Amit and Eilon conceived of a product that not only recorded customer conversations but processed them through AI to understand exactly what was said, both positive and negative. This product would then coach sales teams on how to close the deal by highlighting warning signs and offering advice.
Norwest Intrigued by the Concept
One of the people with whom Amit discussed his idea was Dror Nahumi, a general partner with Norwest whom he had met when raising capital for an earlier business. “I liked the way Norwest does business,” Amit says. “They build close partnerships with the executives of their portfolio companies and offer valuable support and advice in so many ways.”
Nahumi respected Amit’s track record of growing companies and “I thought the idea was interesting enough that I should evaluate its potential.” So, he called more than a dozen companies that could be potential customers, to discuss the idea.
“I heard a lot of positive validation,” he recalls. In addition, one of Norwest’s portfolio companies evaluated an early version and gave it positive reviews.
Further due diligence led Nahumi to conclude that Amit’s idea was worth an investment. Nahumi and Shlomo Kramer, a prominent Israeli entrepreneur and investor, teamed up to make an investment. Together, Norwest and Kramer put $6 million in seed money into Gong.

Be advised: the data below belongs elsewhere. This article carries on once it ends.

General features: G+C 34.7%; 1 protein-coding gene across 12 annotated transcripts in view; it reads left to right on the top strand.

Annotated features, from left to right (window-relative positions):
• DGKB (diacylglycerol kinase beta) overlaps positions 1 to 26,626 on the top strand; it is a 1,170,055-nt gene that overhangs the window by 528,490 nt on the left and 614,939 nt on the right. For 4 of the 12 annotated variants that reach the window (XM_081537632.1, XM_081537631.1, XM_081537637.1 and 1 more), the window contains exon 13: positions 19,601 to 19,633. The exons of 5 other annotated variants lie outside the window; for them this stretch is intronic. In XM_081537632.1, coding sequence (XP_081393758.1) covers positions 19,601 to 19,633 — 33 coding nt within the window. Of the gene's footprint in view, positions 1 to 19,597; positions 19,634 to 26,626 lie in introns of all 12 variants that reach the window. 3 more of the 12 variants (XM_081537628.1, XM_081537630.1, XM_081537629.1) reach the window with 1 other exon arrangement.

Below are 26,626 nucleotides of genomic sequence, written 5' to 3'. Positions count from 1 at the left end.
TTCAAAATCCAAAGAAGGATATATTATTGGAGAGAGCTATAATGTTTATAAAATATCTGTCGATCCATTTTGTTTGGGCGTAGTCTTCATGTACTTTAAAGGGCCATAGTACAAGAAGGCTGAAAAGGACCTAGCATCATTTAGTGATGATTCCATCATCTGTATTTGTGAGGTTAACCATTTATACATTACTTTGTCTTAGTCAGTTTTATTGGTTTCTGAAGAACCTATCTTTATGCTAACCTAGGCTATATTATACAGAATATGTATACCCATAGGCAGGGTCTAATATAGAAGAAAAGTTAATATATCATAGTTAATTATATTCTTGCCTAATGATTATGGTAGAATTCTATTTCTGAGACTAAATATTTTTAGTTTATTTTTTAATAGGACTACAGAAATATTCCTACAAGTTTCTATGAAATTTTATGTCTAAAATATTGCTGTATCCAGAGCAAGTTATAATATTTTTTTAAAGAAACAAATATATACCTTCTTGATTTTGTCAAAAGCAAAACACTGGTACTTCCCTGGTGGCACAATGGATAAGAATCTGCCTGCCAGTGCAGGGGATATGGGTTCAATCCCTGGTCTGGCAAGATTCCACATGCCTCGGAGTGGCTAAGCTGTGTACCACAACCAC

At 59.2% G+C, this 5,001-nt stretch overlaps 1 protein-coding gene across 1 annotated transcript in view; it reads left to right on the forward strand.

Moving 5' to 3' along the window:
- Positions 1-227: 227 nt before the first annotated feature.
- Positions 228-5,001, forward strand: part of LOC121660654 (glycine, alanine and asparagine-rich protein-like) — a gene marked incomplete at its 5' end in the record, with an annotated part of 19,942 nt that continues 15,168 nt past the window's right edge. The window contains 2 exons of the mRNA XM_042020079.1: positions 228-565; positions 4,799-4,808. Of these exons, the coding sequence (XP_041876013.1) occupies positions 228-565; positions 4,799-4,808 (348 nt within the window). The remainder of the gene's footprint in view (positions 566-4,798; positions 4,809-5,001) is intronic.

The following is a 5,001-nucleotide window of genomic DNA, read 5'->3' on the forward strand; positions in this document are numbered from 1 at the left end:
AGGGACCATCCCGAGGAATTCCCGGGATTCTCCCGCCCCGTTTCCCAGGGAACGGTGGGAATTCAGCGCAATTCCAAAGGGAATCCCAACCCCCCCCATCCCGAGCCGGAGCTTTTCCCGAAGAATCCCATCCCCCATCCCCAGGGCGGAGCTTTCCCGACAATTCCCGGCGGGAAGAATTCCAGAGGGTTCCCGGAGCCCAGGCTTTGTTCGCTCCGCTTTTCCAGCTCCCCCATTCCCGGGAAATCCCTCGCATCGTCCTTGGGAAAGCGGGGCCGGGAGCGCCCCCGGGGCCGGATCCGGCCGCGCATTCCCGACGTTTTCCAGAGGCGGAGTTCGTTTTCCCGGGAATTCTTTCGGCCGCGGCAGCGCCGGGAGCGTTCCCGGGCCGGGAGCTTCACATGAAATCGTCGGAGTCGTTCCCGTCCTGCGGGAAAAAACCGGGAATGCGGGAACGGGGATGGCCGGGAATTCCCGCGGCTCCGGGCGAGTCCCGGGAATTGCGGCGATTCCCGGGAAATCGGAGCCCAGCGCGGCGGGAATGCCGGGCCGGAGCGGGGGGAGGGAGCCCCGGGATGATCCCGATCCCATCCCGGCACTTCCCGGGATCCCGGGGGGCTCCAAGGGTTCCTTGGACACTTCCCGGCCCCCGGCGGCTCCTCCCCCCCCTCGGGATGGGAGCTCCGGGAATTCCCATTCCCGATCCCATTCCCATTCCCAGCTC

“The idea was sound, the addressable market was attractive, and in Amit and Eilon we had entrepreneurs with a strong knowledge of technology as well as go-to-market experience,” Nahumi says.
Founders Use Seed Money Efficiently
Nahumi and Kramer’s faith in the Gong founders was well-placed. It took just three months and only $1 million of the seed money for Gong to produce a viable product that customers could evaluate. Nahumi praises the small team at Gong for their efficiency and focus.